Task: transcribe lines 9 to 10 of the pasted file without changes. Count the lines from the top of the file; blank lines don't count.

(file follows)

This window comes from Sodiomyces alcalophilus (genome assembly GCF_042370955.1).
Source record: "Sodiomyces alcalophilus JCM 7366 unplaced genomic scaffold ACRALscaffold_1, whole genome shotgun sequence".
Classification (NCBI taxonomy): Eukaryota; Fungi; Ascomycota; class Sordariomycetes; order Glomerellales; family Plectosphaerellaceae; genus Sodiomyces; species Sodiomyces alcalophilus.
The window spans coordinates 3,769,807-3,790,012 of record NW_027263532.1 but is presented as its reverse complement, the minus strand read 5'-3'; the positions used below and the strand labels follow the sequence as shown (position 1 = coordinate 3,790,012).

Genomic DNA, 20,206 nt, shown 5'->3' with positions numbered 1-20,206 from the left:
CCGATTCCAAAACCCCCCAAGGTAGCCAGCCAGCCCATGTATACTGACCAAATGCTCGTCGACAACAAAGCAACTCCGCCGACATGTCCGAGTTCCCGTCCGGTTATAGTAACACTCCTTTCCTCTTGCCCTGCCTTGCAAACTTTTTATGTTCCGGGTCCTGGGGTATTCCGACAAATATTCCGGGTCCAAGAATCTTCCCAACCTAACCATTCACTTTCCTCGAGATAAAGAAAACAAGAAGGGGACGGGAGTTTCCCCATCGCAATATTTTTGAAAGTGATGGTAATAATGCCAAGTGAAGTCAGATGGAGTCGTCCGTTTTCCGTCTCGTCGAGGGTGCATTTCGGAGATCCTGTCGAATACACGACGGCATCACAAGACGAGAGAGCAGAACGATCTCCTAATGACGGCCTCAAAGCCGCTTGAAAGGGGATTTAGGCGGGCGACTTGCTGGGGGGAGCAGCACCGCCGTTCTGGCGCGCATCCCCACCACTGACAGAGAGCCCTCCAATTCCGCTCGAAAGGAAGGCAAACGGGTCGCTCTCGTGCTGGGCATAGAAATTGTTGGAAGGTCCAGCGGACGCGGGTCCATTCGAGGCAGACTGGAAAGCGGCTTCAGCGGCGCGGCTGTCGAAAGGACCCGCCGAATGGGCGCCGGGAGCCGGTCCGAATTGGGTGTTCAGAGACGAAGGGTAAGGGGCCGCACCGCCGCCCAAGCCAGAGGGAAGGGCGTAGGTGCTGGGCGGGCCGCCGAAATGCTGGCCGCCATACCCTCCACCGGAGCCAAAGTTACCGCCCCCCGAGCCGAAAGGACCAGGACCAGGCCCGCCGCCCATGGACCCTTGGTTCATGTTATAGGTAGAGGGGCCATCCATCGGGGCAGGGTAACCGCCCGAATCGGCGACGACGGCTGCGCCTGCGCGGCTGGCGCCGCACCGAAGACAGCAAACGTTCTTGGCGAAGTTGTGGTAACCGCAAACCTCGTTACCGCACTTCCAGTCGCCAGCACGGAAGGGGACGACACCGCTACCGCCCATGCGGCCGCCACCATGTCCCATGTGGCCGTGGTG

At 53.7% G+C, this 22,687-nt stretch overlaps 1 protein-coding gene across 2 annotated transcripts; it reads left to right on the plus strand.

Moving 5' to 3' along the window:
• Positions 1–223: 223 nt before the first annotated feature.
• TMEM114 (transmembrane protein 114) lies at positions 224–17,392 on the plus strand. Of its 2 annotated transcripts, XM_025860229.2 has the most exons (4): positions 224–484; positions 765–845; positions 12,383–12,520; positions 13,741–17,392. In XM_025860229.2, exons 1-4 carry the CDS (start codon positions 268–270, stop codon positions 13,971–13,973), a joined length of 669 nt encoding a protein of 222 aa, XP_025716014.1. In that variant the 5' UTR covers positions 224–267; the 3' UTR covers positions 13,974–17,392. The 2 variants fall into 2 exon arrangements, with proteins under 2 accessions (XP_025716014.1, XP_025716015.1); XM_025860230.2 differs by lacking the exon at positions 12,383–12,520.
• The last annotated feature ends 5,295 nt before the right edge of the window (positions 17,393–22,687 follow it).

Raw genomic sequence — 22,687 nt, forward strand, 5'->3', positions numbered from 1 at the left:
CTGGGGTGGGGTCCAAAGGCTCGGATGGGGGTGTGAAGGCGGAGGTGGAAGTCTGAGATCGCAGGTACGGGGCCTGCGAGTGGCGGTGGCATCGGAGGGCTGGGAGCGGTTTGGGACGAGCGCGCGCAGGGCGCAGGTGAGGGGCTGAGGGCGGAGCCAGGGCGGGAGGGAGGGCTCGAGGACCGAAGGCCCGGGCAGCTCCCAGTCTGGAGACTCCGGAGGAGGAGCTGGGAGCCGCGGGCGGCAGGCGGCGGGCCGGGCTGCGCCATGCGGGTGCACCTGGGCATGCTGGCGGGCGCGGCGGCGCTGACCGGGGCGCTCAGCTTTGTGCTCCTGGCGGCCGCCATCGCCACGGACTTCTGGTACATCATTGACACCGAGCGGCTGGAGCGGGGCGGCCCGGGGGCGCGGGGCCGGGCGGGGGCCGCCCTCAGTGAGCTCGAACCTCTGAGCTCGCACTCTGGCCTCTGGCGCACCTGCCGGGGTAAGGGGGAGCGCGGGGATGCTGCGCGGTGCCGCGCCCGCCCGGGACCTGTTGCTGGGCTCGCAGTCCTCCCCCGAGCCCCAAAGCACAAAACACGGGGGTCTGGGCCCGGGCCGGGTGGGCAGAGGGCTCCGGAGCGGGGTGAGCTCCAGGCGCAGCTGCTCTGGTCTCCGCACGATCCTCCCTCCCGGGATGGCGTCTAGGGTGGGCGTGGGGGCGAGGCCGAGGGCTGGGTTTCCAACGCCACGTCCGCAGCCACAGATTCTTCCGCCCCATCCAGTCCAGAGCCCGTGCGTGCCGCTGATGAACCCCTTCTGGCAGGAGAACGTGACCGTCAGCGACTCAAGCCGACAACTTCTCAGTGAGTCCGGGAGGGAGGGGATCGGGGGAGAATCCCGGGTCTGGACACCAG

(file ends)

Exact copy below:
• Positions 1–223: 223 nt before the first annotated feature.
• TMEM114 (transmembrane protein 114) lies at positions 224–17,392 on the plus strand. Of its 2 annotated transcripts, XM_025860229.2 has the most exons (4): positions 224–484; positions 765–845; positions 12,383–12,520; positions 13,741–17,392. In XM_025860229.2, exons 1-4 carry the CDS (start codon positions 268–270, stop codon positions 13,971–13,973), a joined length of 669 nt encoding a protein of 222 aa, XP_025716014.1. In that variant the 5' UTR covers positions 224–267; the 3' UTR covers positions 13,974–17,392. The 2 variants fall into 2 exon arrangements, with proteins under 2 accessions (XP_025716014.1, XP_025716015.1); XM_025860230.2 differs by lacking the exon at positions 12,383–12,520.